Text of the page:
Two of the planets are strange in a way: they are puffy. TOI-4329b and TOI-2669b are much larger than one would expect given their masses – 4329b is 1.5 times the size of Jupiter despite being less than half its mass, and 2669b is 1.75 times the diameter of Jupiter but only 0.6 times its mass.

Why? They are hot. 4329b receives over 1,800 times more light and heat from its star Earth, and is likely over 1,500°C. 2669b is not as cooked, probably around 900 or so, but is also puffy.

Interestingly, 2337b is bizarre by not be weird: it doesn’t seem to be swollen. It’s a bit smaller than Jupiter, but 1.6 times more massive. This makes it denser, which may explain why it is not puffy despite having 1,500 times more energy than Earth. It has a higher surface gravity, so it’s harder to inflate. Given that its orbital period is just under three Earth days – the shortest known for any planet orbiting a dying star – meaning it is very close to the star — it’s still surprising.

Obviously, inflation has more to do with the planet than the star. This is already a good data point to understand these planets.

What about orbital decay? The complex gravitational interactions between a star and a nearby planet will tend to cause it to fall even closer (this is the same effect, albeit in the opposite direction, that causes the Moon to move away from Earth by about 4 centimeters per year). 2337b is expected to have the highest decay rate of the three, but none were detected in the data. The other two don’t have enough observations to say reliably. It seems that for this little information, more observations will be necessary. Too bad, but it’s science.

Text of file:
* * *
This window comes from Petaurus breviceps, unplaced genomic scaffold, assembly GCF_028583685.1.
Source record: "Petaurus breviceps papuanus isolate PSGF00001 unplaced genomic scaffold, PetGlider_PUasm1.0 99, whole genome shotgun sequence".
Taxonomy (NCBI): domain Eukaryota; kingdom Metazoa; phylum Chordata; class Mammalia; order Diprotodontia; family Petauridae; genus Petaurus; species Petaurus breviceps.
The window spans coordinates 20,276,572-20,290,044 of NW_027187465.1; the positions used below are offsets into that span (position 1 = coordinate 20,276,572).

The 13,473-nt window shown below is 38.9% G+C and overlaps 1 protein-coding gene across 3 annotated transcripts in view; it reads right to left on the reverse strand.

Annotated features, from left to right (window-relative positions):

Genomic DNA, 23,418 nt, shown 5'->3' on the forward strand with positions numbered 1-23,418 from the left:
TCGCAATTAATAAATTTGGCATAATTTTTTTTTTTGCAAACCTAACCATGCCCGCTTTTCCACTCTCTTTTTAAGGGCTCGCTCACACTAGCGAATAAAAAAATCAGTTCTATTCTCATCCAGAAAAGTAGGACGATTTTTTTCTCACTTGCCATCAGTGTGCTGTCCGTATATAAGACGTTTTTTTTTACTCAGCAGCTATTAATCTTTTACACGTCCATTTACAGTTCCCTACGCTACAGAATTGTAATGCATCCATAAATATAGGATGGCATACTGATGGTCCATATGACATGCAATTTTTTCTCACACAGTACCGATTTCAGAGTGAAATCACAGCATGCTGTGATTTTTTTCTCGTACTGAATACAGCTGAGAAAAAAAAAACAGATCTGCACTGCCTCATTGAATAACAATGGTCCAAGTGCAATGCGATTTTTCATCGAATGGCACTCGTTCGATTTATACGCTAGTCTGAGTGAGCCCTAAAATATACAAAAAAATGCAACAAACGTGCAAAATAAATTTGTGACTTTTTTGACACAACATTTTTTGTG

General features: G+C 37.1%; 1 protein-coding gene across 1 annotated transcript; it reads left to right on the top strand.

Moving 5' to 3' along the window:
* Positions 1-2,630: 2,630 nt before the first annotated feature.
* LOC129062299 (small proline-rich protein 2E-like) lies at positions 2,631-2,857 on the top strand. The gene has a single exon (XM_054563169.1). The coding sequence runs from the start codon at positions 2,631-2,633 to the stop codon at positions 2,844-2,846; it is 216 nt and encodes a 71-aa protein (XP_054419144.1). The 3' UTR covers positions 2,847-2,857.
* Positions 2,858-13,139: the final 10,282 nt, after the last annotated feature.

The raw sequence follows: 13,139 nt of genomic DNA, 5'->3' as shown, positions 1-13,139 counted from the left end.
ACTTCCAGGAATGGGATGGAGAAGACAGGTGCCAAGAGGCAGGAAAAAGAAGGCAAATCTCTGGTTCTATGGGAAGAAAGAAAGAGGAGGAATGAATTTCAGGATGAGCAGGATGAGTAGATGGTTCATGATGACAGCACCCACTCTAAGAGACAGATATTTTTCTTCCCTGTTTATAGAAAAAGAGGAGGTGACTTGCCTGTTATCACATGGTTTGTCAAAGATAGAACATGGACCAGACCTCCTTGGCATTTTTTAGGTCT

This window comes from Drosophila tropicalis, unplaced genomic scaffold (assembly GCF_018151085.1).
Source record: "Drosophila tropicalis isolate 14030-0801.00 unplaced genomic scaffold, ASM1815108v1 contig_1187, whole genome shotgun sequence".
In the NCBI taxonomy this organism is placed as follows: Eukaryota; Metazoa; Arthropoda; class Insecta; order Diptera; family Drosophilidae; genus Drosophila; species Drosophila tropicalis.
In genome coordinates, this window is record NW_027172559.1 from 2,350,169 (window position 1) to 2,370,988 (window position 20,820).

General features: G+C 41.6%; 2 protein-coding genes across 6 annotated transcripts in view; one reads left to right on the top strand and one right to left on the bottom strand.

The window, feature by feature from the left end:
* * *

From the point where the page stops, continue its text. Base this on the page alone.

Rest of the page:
The good news is that the two puffy planets are good candidates for future observations to examine their atmospheres. During a transit, the planet is between us and the star. Light from the star can pass through the relatively transparent upper atmospheres of these planets before reaching us. Different molecules – like carbon dioxide, water, etc. – absorb light at different colors, so it is possible to determine some of the constituents of planetary atmospheres.

This has already been done for planets around Sun-like stars. Do these newly discovered planets have noticeably different atmospheres, and if so, could this be due to their evolving stellar hosts? Future observations, perhaps with the James Webb Space Telescope, could reveal such secrets.

If all this seems academic to you, I can understand it, but it touches me closely. In 6 or 7 billion years, the Sun will also begin to die, swelling first into a subgiant and then into a true red giant. It will consume Mercury and Venus, and recent work indicates the Earth is doomed as well.

These new planets may be very different from our home world, but we have this in common with them: they will all be cooked and eaten by their star. Knowing their fate may very well reveal something about ours. If only for our own morbid interest, it is worth considering.